While these combined corporate and government efforts are likely to boost access to inexpensive essential drugs, Indian government actions might, ironically, have an adverse impact on the industry. Several pharmaceutical corporations operating in the Indian market are already averse to these new government policies, citing erosion in both top and bottom line results. There are at least two more negative repercussions potentially arriving from the government’s actions:

  • In a scenario, where the provision of price-capped drugs becomes unprofitable for the drugmaker, the pharmaceutical company may decide to discontinue the availability of these medicines in the Indian market. This took place prior to the introduction of the National Pharmaceuticals Pricing Policy 2011, when 27 of the 74 drugs under price control were discontinued. Such a scenario would render these price control efforts counter-productive, to say the least.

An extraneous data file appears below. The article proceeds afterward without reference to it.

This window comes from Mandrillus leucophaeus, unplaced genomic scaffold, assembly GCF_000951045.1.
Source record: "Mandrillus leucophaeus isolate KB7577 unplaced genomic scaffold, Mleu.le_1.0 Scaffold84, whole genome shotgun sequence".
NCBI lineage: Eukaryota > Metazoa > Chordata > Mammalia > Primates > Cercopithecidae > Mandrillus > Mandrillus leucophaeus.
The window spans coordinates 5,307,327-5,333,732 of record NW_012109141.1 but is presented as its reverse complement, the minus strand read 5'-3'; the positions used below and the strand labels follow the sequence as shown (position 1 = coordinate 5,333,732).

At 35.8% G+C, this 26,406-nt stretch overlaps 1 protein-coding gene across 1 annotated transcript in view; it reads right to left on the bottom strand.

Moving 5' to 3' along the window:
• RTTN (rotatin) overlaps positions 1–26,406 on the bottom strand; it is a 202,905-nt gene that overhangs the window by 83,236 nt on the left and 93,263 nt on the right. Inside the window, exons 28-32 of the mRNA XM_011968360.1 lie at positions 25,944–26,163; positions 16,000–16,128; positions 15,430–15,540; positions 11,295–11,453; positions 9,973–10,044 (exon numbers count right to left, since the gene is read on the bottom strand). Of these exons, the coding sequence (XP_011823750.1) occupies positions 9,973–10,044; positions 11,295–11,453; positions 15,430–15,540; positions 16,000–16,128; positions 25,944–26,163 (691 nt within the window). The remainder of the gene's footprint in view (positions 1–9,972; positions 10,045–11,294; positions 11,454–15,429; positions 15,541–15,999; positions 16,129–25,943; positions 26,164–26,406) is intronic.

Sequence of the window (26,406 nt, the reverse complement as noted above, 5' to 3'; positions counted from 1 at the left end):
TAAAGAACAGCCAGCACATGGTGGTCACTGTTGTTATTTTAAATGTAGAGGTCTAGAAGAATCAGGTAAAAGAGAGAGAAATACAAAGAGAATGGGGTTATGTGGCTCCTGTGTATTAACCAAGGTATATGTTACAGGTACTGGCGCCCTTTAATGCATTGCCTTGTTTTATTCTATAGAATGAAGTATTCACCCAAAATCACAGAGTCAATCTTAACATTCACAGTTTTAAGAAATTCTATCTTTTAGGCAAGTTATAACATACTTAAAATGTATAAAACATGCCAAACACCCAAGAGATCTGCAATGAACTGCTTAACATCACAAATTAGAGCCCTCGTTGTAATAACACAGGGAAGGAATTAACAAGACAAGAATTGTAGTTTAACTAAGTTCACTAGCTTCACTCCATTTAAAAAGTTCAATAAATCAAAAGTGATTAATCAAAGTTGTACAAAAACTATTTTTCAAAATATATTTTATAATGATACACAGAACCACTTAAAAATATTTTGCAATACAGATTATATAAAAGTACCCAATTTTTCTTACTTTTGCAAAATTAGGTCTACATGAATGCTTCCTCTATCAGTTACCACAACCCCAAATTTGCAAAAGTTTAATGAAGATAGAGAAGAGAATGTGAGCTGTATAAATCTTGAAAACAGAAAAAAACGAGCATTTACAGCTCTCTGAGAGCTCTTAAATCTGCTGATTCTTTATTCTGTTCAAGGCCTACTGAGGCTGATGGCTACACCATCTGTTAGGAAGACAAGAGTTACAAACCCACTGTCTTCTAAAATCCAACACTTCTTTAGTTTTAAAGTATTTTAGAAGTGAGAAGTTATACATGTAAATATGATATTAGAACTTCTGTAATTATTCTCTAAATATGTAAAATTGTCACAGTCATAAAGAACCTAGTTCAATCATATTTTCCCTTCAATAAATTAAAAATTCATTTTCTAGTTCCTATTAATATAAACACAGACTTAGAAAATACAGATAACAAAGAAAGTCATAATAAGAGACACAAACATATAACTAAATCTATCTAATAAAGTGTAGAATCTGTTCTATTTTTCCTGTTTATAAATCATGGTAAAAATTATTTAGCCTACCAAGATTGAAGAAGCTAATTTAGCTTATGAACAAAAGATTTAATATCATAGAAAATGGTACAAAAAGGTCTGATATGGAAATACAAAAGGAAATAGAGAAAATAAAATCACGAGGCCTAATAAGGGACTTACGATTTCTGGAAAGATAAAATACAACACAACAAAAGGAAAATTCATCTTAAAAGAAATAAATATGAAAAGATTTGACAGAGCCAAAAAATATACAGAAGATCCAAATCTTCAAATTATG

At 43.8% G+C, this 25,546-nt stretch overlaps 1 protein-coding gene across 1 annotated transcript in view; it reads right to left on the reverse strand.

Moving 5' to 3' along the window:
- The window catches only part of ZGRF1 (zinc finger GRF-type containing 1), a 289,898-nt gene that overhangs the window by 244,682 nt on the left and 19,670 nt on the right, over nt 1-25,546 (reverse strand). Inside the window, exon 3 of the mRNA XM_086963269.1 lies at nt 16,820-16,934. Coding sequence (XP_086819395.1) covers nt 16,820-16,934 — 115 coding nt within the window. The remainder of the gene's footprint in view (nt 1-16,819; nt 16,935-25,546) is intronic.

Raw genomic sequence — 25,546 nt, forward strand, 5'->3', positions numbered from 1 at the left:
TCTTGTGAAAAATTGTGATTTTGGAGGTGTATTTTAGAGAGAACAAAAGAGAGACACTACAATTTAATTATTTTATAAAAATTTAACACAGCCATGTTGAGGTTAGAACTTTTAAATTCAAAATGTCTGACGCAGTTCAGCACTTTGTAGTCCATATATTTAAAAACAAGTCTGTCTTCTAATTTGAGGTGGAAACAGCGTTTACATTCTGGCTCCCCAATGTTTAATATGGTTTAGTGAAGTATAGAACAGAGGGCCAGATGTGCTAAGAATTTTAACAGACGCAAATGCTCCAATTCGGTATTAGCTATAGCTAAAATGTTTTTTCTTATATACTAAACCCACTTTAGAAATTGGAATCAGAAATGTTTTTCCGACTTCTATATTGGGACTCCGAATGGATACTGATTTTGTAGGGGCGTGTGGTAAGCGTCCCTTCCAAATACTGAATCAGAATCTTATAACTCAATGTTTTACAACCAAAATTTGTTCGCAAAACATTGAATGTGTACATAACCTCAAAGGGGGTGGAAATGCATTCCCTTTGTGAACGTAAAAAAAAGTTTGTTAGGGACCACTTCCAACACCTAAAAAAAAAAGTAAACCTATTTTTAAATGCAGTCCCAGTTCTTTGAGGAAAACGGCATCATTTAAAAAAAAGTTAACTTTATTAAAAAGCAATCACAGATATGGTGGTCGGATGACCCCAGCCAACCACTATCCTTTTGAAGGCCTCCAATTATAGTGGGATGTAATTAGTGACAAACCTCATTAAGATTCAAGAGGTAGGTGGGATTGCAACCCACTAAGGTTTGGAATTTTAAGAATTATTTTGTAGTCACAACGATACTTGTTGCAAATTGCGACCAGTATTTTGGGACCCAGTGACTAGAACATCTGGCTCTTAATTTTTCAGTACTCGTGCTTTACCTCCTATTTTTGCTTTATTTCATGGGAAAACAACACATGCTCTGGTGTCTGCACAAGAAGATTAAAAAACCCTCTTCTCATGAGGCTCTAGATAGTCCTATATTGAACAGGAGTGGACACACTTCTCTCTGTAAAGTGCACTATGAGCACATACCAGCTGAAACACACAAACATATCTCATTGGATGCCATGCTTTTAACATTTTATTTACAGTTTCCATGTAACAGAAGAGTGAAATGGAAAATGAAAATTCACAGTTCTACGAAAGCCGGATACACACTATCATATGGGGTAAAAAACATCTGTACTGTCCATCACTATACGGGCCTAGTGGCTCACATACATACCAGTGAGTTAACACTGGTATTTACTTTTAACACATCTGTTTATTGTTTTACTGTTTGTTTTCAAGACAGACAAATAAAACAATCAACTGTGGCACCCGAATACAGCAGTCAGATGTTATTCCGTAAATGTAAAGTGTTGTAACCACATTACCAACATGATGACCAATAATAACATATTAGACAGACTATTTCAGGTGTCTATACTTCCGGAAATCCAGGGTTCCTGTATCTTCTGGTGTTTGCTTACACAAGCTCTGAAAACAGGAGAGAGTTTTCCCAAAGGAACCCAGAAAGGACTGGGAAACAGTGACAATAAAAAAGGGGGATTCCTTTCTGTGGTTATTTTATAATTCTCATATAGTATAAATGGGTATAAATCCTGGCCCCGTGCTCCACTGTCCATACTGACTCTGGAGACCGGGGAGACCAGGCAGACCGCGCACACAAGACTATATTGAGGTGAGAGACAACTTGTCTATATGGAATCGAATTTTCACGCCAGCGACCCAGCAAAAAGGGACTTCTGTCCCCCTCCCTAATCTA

• At the same time, quite possibly, small domestic generic drug manufacturers are likely to be tempted to raise the prices of their low-cost drugs closer to the designated price-cap level, which in their case would mean an increase in the average price of drugs. This would, without a doubt, negatively impact consumers, particularly in smaller tier II and tier III cities across the country.

Increasing social pressure to provide affordable drugs is forcing both corporations and governments to introduce efforts to control drug prices. While these price control measures are necessary to make essential drugs affordable to the Indian public, these efforts may backfire in the long run. Possible drug discontinuation and average price hikes ultimately point towards corporations placing profit maximization over consumer needs.